News and Tribune


October 5, 2013

DODD: Desert life is bittersweet



“Slept well; all thunder, no rain. Trail very rutted by horses and cows, some holes six inches deep, slow going. Saw an antelope; saw three more. Trail very confusing at Horse Lake, kept taking me in a circle. Hole in top of shoe ...”

Steve had originally intended this to be a journey of a little over 800 miles. He had to call it off somewhere between 260 and 270 miles in 21 days due to severe pains in his thighs. He is still dealing with the residual pain. He has plans of going back and hiking other parts of the trail in the future.

His solitude in the evenings was spent with David Halberstam’s book “The Fifties,” which he enjoyed on his Kindle and highly recommends.

“That was good for 200 miles.”

It was also am spiritual journey.

“When I walked, I prayed. I did my third step.”

Steve is a recovering alcoholic who still regularly attends AA meetings. He attended them when he could find one just off the trail.

 He told me that after his Vietnam days — during which he was highly decorated and twice seriously wounded — he had kind of made a promise to never travel and sleep in such conditions again. Steve learned many years after the war that he suffers from post traumatic stress disorder. It was all therapeutic for him on the trail.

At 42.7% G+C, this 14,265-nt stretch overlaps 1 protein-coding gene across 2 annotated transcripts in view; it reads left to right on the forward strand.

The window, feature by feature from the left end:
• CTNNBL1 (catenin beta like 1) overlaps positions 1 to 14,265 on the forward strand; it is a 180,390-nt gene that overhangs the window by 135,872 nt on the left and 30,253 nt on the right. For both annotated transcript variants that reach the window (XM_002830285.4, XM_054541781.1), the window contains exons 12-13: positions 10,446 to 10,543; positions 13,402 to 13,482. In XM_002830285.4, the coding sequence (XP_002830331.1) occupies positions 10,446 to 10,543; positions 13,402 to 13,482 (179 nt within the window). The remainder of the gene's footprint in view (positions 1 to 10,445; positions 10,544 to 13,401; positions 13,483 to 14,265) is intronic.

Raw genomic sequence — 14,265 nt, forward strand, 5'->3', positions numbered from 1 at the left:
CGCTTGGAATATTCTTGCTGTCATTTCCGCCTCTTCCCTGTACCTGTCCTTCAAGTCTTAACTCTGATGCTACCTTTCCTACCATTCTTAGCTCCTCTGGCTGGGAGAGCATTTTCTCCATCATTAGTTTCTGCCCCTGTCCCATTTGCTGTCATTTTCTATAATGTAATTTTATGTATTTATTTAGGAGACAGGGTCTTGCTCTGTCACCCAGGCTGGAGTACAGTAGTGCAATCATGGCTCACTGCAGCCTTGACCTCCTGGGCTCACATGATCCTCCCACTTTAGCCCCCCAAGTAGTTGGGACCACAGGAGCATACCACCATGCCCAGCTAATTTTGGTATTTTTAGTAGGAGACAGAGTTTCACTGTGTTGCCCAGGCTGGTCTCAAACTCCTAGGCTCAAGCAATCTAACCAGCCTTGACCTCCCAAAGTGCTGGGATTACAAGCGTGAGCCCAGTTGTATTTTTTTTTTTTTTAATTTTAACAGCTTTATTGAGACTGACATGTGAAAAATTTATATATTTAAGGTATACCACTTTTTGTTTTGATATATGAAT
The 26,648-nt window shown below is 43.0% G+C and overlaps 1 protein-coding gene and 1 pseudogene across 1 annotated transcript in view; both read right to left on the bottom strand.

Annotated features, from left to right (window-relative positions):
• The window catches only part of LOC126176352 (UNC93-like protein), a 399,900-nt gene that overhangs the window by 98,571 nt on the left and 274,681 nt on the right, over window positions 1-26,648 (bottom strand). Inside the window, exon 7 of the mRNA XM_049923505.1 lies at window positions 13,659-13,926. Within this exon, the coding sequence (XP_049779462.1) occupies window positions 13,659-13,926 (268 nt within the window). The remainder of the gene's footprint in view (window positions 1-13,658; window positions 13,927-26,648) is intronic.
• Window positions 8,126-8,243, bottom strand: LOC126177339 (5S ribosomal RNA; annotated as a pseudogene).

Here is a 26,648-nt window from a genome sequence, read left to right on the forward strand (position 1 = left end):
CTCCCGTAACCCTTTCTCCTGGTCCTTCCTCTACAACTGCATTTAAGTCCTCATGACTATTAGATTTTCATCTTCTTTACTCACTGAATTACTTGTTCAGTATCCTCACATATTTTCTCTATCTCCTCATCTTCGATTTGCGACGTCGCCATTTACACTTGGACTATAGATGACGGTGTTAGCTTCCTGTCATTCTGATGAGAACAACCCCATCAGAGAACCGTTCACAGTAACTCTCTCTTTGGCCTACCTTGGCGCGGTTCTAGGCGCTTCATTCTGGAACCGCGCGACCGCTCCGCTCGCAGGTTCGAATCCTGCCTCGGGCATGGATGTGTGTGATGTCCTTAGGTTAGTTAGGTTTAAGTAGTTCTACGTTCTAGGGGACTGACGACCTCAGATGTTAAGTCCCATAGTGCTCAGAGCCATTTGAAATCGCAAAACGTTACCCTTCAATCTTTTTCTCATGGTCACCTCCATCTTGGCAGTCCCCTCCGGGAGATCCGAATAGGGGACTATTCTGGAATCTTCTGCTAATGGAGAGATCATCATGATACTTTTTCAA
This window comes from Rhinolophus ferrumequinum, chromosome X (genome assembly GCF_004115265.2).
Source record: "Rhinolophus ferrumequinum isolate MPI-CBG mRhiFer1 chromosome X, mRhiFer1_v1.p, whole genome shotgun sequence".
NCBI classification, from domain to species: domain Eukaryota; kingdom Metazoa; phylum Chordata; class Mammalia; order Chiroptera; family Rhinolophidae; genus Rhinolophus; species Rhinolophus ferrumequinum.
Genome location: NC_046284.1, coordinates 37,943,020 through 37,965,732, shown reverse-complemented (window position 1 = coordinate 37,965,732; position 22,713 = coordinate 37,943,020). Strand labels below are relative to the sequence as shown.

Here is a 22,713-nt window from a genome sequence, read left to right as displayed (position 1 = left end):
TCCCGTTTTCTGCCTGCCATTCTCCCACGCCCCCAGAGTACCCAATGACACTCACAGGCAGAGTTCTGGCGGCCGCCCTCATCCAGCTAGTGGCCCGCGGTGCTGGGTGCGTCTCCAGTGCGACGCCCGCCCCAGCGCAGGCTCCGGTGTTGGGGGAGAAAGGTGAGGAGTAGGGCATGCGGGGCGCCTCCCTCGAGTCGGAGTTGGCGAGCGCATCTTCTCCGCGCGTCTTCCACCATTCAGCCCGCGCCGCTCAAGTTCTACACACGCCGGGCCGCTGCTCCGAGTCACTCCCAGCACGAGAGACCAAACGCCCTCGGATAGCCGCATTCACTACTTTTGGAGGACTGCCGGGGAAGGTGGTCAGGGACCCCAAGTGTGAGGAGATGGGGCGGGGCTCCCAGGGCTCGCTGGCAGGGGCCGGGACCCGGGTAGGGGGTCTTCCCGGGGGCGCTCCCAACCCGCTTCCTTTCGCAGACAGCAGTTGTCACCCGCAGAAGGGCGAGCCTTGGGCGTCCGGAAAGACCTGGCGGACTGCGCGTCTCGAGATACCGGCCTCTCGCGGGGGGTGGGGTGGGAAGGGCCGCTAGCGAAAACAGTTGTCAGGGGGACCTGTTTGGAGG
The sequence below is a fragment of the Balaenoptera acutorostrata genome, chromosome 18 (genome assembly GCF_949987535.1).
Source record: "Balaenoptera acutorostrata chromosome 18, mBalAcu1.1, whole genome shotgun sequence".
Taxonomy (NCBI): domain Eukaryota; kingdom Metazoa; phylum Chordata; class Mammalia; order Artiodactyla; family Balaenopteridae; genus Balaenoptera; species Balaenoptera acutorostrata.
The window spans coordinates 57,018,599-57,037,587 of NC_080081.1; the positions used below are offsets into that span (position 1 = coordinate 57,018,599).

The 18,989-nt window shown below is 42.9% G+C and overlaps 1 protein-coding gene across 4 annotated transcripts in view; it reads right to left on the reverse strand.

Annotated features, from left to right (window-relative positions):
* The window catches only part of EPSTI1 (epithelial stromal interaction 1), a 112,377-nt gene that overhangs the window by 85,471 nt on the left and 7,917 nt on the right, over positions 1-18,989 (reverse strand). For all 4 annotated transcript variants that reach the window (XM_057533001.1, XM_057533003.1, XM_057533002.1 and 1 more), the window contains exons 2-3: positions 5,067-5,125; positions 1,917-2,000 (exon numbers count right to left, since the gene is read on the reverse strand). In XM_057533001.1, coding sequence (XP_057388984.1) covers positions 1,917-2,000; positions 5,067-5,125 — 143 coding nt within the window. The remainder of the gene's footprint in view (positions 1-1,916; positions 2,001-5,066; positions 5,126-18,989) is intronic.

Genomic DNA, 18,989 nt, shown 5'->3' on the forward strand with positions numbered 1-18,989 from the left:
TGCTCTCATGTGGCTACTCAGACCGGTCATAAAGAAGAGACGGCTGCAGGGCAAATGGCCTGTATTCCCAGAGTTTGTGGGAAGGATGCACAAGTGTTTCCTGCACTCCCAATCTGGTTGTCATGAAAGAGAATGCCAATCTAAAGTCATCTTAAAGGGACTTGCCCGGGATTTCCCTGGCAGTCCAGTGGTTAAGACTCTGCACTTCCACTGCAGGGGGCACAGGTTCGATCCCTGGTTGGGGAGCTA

On Sept. 7 at the end of his journal notes, he wrote down some random thoughts and reflections calling them “Things I have learned.”

“I love Carolyn and live my life differently when she is around. I have physical limits. Weather is unpredictable. I am okay with just being by myself but I enjoy talking to people. My God is always with me.”

His body is still recovering from the wear and tear and routine bodily functions are slowly returning to a normal schedule. There is only one lingering psychological effect.

“I didn’t want to come back. That’s been the problem.”

It is determined that each of us shall die. It’s up to each one of each of us to determine for ourselves how we shall live. Steve Voelker completely left civilization to enjoy the beauty of the wild and challenge all the elements of Mother Nature. He is one of the few that actually will ever know whether the romanticism outweighs the harsh reality.

He went the way of John Muir and Henry David Thoreau. I wonder what books they had on their Kindles.

— Lindon Dodd is a freelance writer who can be reached at

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